Sunday, 8 October 2017

What the papers say about Theresa May and that speech (spoiler: it's not good)

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Is it just four days since that speech? It seems like a fortnight.

Janet Daley in the Sunday Telegraph is very unforgiving.

"Every broadcaster (like every actor) knows that if you are suffering from a cough prior to a performance, a doctor can produce an anaesthetising throat spray which will ensure you are untroubled for a number of hours.
"If Mrs May’s team does not know this – or if she refused to accept their advice – then they are all unfit for their offices. This isn’t even a matter of political judgment: it’s a question of professionalism and simple competence."
Andrew Rawnsley in 'The Observer' points out in an article with the headline, 'Outrageous good fortune smiles once again on Theresa May' that she became Prime Minister by good luck and that her coughing, the unfunny comedian and the letters dropping off the slogan behind her were 'rather lucky' for her in that they eclipsed the speech itself, which was vacuous. 

I think this is right. Her speech began by being, by her low standards, well written and delivered, but had no ideas. She praised the free market and then cribbed Labour policies. It was a speech to the left of Gordon Brown's.

Most Prime Ministers do get the job by luck, including Wilson (the death of Gaitskell), Blair
(the death of Smith), Macmillan (Suez), Churchill (Norway, which was his fault), Margaret Thatcher. Those who become Prime Minister after being heir apparent for years (Balfour, Chamberlain, Eden, Brown are the four examples since 1900) have been great failures (in Chamberlain's case not through his own fault). Some other Prime Ministers emerge because of their sheer stature, but it hasn't happened since Asquith and Lloyd George except for Heath. He, I suppose, is an example but had the Tories won the 1964 election, as they almost did, he might not have reached No. 10.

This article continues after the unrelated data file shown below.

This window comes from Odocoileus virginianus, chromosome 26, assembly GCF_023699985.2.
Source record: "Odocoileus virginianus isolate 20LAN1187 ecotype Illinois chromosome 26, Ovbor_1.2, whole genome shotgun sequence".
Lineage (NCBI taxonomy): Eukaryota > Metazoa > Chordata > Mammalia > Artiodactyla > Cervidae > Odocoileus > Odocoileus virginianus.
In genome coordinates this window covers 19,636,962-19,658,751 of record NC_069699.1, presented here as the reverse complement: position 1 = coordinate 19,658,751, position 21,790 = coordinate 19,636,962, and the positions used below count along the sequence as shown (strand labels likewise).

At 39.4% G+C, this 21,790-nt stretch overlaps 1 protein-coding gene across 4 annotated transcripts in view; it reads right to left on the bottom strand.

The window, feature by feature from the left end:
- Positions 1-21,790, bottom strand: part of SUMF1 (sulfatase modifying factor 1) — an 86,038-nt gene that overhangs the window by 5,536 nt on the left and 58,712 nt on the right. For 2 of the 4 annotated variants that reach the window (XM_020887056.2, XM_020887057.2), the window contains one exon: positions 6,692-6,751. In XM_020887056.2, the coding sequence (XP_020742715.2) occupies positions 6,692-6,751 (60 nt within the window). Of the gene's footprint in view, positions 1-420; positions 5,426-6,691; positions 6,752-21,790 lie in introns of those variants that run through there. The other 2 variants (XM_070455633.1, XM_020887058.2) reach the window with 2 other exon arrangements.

Theresa May is not clever enough to be Prime Minister. When one compares her to Messrs. Cameron and Osborne one sees why they looked down on her and tossed and gored her in cabinet. 

Andrew Rawnsley said 
a former cabinet minister told him

“It is in the interests of the party and the country that she does go, but the dangers of forcing her out are very serious. Pictures of her leaving Number 10 in tears would be absolutely toxic for us.” 
I agree with Andrew Rawnsley that David Davis is the best replacement for Theresa May.

Adam Boulton in The Sunday Times says:

"Just one thing stops the Tories ousting May: fear of anointing someone worse."

Whoever is the next leader should make it his first priority to change the system of electing leaders so that MPs do it. better yet go back to the way leaders used to emerge and then be sent for by H.M. the Queen.

I have read Janet Daley for thirty years without any great enthusiasm, but my opinion of her has risen recently. I liked this which she said just before the conference.

"My impression of Boris Johnson hasn’t changed much over the 20 or so years that I have known him. He has always seemed to me to be a serious person pretending to be unserious – which is the precise opposite of his one-time nemesis George Osborne."

Although  George Osborne does have convictions - he is an internationalist, globalist, feminist and social liberal by conviction.  So is Boris Johnson, so is Amber Rudd and so, in her authoritarian way, is Theresa May. They are all 'modernisers', which means Blairites.

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